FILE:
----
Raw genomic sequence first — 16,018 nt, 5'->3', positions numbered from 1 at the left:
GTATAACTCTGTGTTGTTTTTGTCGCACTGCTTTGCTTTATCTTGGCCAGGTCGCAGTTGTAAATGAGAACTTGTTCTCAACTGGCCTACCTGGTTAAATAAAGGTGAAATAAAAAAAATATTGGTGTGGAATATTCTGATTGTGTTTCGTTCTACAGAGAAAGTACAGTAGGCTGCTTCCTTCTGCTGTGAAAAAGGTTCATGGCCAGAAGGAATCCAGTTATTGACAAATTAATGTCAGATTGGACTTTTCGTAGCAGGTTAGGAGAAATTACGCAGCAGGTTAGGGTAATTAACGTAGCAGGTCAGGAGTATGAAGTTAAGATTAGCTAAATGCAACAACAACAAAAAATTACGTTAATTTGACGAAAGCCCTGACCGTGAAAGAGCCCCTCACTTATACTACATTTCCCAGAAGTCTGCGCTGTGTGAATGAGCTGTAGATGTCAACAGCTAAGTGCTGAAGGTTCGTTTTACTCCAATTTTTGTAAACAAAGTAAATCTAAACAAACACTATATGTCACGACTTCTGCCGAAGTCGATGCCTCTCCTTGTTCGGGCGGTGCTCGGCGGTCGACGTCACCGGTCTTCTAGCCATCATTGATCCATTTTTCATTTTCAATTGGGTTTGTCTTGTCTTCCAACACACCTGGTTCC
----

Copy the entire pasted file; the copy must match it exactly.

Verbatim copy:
Raw genomic sequence first — 16,018 nt, 5'->3', positions numbered from 1 at the left:
GTATAACTCTGTGTTGTTTTTGTCGCACTGCTTTGCTTTATCTTGGCCAGGTCGCAGTTGTAAATGAGAACTTGTTCTCAACTGGCCTACCTGGTTAAATAAAGGTGAAATAAAAAAAATATTGGTGTGGAATATTCTGATTGTGTTTCGTTCTACAGAGAAAGTACAGTAGGCTGCTTCCTTCTGCTGTGAAAAAGGTTCATGGCCAGAAGGAATCCAGTTATTGACAAATTAATGTCAGATTGGACTTTTCGTAGCAGGTTAGGAGAAATTACGCAGCAGGTTAGGGTAATTAACGTAGCAGGTCAGGAGTATGAAGTTAAGATTAGCTAAATGCAACAACAACAAAAAATTACGTTAATTTGACGAAAGCCCTGACCGTGAAAGAGCCCCTCACTTATACTACATTTCCCAGAAGTCTGCGCTGTGTGAATGAGCTGTAGATGTCAACAGCTAAGTGCTGAAGGTTCGTTTTACTCCAATTTTTGTAAACAAAGTAAATCTAAACAAACACTATATGTCACGACTTCTGCCGAAGTCGATGCCTCTCCTTGTTCGGGCGGTGCTCGGCGGTCGACGTCACCGGTCTTCTAGCCATCATTGATCCATTTTTCATTTTCAATTGGGTTTGTCTTGTCTTCCAACACACCTGGTTCC